A new short Report by Scottish Renewables (a lobbying body for the renewables industry in Scotland) highlights steps which three renewable energy businesses have been taking to restore damaged peatlands in Scotland.  The Report is illustrated with practical examples of work carried out to offset past damage to peatlands by forestry, overgrazing and poor drainage.

Peatlands are formed when plants die and partially decompose in acidic and waterlogged conditions.  Because the plants do not fully decay, carbon remains trapped.  This is important in Scotland, where more than 20% of total land area is peatland and it is estimated that there are 1,600 million tonnes of stored carbon, equivalent to 140 years of Scotland’s current annual greenhouse gas emissions.  Healthy peatlands play a vital role in carbon storage and combating the effects of climate change.  Degraded peatland on the other hand has the potential to cause considerable wider climatic damage and it is estimated that much of Scotland’s peatland is degraded.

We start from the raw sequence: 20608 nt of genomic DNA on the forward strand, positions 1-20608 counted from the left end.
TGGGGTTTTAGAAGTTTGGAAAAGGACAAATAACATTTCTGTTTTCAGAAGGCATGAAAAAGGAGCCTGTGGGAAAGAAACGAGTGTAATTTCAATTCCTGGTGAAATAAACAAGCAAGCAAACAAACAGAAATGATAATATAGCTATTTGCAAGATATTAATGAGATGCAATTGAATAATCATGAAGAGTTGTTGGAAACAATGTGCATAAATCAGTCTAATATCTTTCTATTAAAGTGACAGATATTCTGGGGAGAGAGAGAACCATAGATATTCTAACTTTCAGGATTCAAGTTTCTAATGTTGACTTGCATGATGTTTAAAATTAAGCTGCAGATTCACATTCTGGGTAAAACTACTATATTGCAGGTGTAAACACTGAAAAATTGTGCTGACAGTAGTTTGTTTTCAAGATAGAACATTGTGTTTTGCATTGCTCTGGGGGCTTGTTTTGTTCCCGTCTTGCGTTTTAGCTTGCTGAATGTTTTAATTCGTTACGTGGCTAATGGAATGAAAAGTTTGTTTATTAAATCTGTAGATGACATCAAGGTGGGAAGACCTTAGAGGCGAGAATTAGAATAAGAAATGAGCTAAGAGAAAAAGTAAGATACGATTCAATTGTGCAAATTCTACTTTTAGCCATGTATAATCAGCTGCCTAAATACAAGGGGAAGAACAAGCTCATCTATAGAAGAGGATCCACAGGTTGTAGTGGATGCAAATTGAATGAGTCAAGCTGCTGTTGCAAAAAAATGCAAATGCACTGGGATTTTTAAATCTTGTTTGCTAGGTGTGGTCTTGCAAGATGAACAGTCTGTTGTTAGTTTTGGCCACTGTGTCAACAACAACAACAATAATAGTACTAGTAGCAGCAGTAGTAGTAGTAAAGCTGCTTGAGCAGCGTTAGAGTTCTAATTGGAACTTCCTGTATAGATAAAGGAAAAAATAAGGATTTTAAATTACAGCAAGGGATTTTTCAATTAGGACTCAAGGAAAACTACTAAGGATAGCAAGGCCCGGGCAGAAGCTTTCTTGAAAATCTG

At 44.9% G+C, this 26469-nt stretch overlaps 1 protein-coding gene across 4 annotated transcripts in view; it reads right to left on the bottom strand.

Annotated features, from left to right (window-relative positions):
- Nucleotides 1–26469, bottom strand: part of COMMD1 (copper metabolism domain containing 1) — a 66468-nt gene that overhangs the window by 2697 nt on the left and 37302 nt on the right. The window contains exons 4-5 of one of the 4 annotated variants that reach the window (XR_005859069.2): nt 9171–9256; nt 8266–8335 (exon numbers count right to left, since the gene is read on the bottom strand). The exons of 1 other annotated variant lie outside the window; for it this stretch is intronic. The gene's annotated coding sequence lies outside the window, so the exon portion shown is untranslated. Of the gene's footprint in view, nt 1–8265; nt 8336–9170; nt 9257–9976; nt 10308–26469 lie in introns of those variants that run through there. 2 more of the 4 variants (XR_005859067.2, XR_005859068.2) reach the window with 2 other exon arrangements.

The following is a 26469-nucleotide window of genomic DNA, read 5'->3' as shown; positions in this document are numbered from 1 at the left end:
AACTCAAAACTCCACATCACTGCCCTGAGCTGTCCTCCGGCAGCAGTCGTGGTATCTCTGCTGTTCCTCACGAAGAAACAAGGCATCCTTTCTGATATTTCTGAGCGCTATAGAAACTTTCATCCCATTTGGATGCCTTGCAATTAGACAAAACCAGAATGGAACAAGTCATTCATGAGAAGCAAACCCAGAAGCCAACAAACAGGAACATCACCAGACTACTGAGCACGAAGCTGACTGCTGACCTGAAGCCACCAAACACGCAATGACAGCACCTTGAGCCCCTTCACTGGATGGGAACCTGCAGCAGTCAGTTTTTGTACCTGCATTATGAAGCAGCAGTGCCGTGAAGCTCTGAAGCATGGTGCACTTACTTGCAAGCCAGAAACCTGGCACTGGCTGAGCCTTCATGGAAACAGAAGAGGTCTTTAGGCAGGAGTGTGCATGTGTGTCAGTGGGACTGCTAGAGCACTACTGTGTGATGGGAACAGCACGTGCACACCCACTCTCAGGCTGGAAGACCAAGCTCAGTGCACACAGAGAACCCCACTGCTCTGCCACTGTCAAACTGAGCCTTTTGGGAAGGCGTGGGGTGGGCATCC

The Report, entitled “Wind Power and Peatland: Enhancing Unique Habitats” - https://www.scottishrenewables.com/assets/000/001/257/A4_PEAT_DOC_V10_original.pdf?1606298057 details how a combination of measures, including construction of peat dams, ditch blocking, livestock reduction and forest removal (to reduce the drying effect of trees) plus a reduction in muirburn by RWE, SSE Renewables and Scottish Power Renewables on different projects has helped to arrest peat degradation.

The Report shows how a combination of measures may help to meet NatureScot’s aim (Scottish Natural Heritage was renamed NatureScot on 24th August 2020) that by 2030 peatlands will be “in a healthy state and widely regarded as resilient” and that “Funding for stewardship will have extended from public to private sources”.  The Scottish Government has a budget of £20m for 20/21 for peatland restoration and has committed to investing an additional £250m over the next 10 years towards implementation of a National Peatland Plan so we are likely to see further initiatives like this from the renewables industry but also from other bodies and organisations involved in rural land management.